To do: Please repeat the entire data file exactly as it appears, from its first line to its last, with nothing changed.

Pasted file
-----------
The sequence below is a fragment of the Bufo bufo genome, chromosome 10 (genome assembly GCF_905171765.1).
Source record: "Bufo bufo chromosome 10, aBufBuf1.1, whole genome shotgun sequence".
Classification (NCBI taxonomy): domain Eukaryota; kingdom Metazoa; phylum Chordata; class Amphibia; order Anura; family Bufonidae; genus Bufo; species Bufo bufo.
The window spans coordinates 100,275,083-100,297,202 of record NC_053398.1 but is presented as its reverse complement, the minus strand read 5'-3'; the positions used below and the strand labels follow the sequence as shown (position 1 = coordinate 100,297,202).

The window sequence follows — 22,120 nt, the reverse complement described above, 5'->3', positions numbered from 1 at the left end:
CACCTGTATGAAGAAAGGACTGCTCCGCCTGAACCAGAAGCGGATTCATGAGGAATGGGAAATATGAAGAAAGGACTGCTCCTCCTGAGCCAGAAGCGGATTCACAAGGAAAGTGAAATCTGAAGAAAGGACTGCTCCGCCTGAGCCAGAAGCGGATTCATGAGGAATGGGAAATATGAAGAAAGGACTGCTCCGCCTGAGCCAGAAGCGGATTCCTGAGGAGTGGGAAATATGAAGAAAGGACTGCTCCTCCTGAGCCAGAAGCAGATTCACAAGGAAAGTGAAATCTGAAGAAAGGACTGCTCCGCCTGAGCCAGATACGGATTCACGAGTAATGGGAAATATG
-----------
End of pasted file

The sequence below is a fragment of the Bufo bufo genome, chromosome 10 (genome assembly GCF_905171765.1).
Source record: "Bufo bufo chromosome 10, aBufBuf1.1, whole genome shotgun sequence".
Classification (NCBI taxonomy): domain Eukaryota; kingdom Metazoa; phylum Chordata; class Amphibia; order Anura; family Bufonidae; genus Bufo; species Bufo bufo.
The window spans coordinates 100,275,083-100,297,202 of record NC_053398.1 but is presented as its reverse complement, the minus strand read 5'-3'; the positions used below and the strand labels follow the sequence as shown (position 1 = coordinate 100,297,202).

The window sequence follows — 22,120 nt, the reverse complement described above, 5'->3', positions numbered from 1 at the left end:
CACCTGTATGAAGAAAGGACTGCTCCGCCTGAACCAGAAGCGGATTCATGAGGAATGGGAAATATGAAGAAAGGACTGCTCCTCCTGAGCCAGAAGCGGATTCACAAGGAAAGTGAAATCTGAAGAAAGGACTGCTCCGCCTGAGCCAGAAGCGGATTCATGAGGAATGGGAAATATGAAGAAAGGACTGCTCCGCCTGAGCCAGAAGCGGATTCCTGAGGAGTGGGAAATATGAAGAAAGGACTGCTCCTCCTGAGCCAGAAGCAGATTCACAAGGAAAGTGAAATCTGAAGAAAGGACTGCTCCGCCTGAGCCAGATACGGATTCACGAGTAATGGGAAATATG